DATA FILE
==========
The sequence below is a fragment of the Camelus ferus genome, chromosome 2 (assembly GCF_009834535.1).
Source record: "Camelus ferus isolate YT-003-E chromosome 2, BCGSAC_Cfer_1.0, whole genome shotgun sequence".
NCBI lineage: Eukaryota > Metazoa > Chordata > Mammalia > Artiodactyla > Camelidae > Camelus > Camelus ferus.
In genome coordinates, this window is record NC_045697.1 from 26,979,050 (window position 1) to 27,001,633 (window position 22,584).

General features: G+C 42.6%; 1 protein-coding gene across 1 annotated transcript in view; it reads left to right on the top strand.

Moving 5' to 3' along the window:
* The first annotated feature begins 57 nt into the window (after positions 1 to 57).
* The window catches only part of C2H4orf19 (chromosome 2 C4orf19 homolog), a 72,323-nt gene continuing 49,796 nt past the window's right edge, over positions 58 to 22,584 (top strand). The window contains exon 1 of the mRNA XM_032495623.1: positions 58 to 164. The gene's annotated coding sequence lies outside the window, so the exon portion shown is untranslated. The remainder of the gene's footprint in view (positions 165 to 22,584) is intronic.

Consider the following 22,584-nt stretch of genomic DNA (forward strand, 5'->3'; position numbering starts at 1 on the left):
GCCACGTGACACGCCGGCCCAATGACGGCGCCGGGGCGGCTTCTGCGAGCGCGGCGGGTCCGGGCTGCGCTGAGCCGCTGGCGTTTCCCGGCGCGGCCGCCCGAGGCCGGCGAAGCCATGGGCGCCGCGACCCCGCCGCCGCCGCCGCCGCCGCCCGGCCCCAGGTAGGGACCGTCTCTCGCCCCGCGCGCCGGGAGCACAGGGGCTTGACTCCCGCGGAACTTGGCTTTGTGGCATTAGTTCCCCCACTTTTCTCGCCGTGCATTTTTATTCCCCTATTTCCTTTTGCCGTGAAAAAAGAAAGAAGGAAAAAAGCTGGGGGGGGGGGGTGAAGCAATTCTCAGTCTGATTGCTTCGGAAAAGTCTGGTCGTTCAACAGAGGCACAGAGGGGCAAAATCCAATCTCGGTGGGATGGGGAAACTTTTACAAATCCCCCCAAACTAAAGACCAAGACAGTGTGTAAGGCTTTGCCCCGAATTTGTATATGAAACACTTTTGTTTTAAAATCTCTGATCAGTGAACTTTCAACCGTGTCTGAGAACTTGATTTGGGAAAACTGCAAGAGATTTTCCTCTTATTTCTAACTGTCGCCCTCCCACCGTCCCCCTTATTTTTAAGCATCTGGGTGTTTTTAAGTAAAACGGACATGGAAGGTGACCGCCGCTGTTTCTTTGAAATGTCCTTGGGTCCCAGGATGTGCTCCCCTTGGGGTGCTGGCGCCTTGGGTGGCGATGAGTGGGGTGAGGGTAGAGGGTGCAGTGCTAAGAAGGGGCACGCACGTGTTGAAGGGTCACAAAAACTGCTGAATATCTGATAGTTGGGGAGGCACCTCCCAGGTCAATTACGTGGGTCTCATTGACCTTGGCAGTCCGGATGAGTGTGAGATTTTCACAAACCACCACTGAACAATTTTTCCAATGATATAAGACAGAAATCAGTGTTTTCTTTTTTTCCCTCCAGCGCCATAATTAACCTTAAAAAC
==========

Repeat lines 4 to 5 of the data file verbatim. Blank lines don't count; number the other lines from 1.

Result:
In genome coordinates, this window is record NC_045697.1 from 26,979,050 (window position 1) to 27,001,633 (window position 22,584).

General features: G+C 42.6%; 1 protein-coding gene across 1 annotated transcript in view; it reads left to right on the top strand.